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It’s that time of year again to enjoy fresh home grown produce. For the tomato lover, most say that nothing compares to the warm juicy taste of home-grown vine ripened tomatoes. Along with harvest season also comes the question of how to preserve produce. Experts say that you need to take certain steps to ensure proper safety. KSMU’s Theresa Carter spoke with local experts and files this report.
Nothing beats home grown produce for taste and quality. With tomato harvest season just beginning, it is also time to preserve and store. There are several methods that can be used for tomatoes as explained by Tammy Roberts, Nutrition Education and Health Specialist with the University of Missouri Extension office:
"Tomatoes are the one vegetable that can be canned by either using the boiling-water-canner method, or the pressure-canner method. You can also freeze tomatoes if you do not want to use any canning method."
Freezing tomatoes is one of the easiest ways to preserve and store them. First you should remove the skins by placing the tomatoes in boiling water. Then they can be prepared as desired, and placed right in the freezer. Roberts recommends leaving one inch of head space in the freezer to allow for expansion. The drawback to freezing is that it requires a lot of space.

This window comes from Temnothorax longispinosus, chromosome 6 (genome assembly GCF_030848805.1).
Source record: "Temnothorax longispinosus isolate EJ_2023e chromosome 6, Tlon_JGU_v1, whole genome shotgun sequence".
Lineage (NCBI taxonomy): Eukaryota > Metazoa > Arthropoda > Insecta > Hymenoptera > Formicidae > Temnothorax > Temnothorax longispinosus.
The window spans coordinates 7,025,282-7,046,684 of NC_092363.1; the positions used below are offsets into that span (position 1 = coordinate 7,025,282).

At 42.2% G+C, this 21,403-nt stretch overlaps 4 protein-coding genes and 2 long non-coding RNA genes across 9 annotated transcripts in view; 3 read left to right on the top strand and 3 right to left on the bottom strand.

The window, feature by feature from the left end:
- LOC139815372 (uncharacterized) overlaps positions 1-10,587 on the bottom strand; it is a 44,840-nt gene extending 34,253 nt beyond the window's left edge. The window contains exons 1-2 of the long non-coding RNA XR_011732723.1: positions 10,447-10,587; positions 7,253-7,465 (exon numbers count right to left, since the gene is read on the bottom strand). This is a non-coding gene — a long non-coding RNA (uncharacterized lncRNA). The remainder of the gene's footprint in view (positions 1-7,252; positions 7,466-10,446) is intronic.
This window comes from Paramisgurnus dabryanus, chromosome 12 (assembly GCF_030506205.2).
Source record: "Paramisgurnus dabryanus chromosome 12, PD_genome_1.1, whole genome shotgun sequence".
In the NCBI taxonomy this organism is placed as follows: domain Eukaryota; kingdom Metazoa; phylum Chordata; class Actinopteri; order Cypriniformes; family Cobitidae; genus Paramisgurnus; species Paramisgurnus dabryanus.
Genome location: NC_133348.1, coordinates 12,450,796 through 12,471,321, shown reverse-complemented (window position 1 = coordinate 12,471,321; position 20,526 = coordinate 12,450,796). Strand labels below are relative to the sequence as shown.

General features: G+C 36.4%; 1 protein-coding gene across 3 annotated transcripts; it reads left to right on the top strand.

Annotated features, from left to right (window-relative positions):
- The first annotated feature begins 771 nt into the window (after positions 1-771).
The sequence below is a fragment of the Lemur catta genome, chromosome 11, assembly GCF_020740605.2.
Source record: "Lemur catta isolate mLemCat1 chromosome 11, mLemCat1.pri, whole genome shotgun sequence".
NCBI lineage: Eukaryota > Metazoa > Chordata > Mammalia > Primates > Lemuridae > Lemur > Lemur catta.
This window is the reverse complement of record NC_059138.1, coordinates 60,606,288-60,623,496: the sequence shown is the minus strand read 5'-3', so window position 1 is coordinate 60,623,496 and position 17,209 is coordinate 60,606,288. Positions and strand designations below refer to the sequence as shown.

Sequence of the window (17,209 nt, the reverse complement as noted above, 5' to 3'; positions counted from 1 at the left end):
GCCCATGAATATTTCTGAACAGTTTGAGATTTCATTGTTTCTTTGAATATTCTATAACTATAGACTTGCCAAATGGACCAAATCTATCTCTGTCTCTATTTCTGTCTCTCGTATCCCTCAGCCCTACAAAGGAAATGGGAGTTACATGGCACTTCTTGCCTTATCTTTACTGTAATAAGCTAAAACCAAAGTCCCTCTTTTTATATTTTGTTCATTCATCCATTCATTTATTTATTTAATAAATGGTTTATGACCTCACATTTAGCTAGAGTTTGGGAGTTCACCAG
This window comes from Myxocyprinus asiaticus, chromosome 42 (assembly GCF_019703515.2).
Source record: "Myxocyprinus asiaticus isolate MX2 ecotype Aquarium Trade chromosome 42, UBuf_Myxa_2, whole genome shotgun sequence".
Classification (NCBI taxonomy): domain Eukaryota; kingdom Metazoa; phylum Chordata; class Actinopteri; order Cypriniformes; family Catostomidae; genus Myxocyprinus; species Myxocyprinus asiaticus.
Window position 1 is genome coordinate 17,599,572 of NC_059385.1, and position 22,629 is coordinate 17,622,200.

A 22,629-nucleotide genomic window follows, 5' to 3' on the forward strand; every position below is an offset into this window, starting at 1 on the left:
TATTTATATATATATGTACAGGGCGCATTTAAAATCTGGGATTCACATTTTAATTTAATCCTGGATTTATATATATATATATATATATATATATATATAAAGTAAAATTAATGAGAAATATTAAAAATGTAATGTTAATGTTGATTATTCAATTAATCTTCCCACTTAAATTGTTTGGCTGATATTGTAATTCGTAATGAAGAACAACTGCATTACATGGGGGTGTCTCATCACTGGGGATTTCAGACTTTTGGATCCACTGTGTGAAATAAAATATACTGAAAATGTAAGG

Another popular way to preserve tomatoes is by canning them. However, the most important thing to ensure safety is to use a tested recipe. Roberts explains:
"A tested recipe is one that actually is kitchen tested to assure it can reach the proper temperature during the canning process. You can get tested recipes from the Kerr company, the Ball company, the National Center for Home Food Preservation, or the University of Missouri Extention guide sheets."
If you’re new to canning and preservation, or if you want to learn more, there are classes available in Greene County through the University of Missouri Extension Office through the month of July. More information is available at: www.extension.missouri.edu/greene
For KSMU news, I’m Theresa Carter.